NEWS ROUNDUP: NYC’s Music Industry “Thriving,” SXSW Updates & More

  • Shea Stadium Closes Again

    The venue cited “increasing pressure from the local authorities” and the fines that come along with getting permits to keep the beloved DIY venue open as the reason for closing again. The Facebook post that broke the news stated the team behind Shea Stadium hoped to reopen as soon as possible. The venue’s troubles started in January, when a show was raided by police and the venue closed for a short period of time. Unfortunately, this bit of news segues right into our next item…

  • NYC Mayor Investigation Finds Small Venues Threatened

    Meanwhile, a study conducted by New York City Mayor Bill de Blasio confirmed the thriving economic presence of the music industry in The Big Apple, one that generated $21 billion in 2015 and employs over 30,000 of its denizens, particularly through digital music services and start-ups. This was enough for the some to declare NYC the music capital of the world. But that same study warns that the city’s smaller venues, DIY spaces and artists who frequent them instead of major, corporate venues remain vulnerable, while conveniently forgetting to omit that their permit procedures and strict enforcement of policies are directly responsible for the threat. Read the full report here.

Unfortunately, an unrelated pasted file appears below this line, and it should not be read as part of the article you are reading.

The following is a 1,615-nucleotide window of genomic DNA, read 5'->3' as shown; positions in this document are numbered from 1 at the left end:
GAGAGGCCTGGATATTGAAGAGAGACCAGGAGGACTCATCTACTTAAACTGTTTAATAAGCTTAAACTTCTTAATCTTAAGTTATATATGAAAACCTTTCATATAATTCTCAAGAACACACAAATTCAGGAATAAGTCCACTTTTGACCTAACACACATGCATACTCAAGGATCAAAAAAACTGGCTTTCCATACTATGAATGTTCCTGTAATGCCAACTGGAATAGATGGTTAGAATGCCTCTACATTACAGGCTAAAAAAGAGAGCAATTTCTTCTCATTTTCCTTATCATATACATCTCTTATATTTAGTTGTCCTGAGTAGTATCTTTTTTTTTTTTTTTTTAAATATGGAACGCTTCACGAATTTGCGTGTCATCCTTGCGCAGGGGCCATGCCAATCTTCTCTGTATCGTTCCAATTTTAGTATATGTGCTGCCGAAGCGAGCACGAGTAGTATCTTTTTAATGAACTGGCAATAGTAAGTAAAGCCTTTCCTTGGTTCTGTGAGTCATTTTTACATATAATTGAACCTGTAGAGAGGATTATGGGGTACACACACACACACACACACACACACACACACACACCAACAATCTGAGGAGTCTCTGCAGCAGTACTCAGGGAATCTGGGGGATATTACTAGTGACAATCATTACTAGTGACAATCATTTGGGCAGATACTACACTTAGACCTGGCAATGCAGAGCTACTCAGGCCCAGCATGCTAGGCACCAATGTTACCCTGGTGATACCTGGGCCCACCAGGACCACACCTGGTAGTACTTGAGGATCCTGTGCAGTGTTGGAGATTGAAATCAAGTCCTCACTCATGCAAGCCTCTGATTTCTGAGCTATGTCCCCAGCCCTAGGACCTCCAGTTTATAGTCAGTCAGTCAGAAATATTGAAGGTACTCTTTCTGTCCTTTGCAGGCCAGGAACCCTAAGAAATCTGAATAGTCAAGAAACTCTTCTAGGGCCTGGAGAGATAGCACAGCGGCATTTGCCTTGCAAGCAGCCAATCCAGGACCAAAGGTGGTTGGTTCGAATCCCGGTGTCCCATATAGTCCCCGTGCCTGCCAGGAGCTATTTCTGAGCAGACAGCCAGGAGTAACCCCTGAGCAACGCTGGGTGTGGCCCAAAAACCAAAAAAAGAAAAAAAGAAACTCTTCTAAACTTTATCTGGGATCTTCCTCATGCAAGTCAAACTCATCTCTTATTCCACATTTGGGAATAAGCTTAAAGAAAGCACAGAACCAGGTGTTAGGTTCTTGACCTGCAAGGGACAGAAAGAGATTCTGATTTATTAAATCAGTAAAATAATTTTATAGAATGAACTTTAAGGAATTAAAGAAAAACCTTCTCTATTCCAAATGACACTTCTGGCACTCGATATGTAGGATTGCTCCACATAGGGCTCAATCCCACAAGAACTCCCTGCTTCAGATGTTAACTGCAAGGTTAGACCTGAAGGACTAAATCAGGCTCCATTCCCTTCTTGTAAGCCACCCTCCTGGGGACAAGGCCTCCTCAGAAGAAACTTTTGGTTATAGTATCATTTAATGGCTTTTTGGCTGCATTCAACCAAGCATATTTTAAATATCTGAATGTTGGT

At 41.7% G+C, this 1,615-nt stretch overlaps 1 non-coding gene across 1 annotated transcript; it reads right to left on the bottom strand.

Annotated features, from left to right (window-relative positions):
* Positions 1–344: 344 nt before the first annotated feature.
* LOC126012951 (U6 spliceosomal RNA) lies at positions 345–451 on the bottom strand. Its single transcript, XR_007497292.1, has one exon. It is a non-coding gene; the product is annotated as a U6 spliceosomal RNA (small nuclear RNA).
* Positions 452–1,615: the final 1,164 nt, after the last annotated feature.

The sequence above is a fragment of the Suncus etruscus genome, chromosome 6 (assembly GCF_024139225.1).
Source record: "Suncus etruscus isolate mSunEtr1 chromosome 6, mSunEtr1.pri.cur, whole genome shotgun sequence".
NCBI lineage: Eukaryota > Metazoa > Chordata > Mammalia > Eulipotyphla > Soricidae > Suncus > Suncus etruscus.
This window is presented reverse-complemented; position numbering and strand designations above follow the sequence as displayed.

• SXSW Removes Immigration Language From Contract

    Last week, the music industry was in an uproar over a deportation clause in South By Southwest’s performers contract that threatened international artists with being turned over to the immigration authorities and getting their passports revoked for as little as playing an unofficial SXSW show. A petition was quickly started by Told Slant (who first tweeted about the language in the contract), Priests, Downtown Boys, and many other musicians voicing protest over the policy. After skirting the issue with poor excuses, SXSW apologized and promised to remove the deportation clause. From the writers of the petition: “We applaud SXSW’s decision to stand with immigrants and against ICE, and are thrilled that collective action from musicians has worked to push a massive institution into taking a principled stand on an issue with ramifications far beyond next week’s festival in Austin.” The musical portion of the festival starts next week.

  • Other Highlights

    Listen to Kim Gordon & Mikal Cronin’s anti-Trump song, Chance The Rapper donated a ton of money to Chicago schools, Happy 50th Birthday to The Velvet Underground & Nico, a tech company has an interesting way to influence your fetus’s musical tastes, and there’s a rare, $400,000 guitar burning holes in bidders’ pockets on Ebay.


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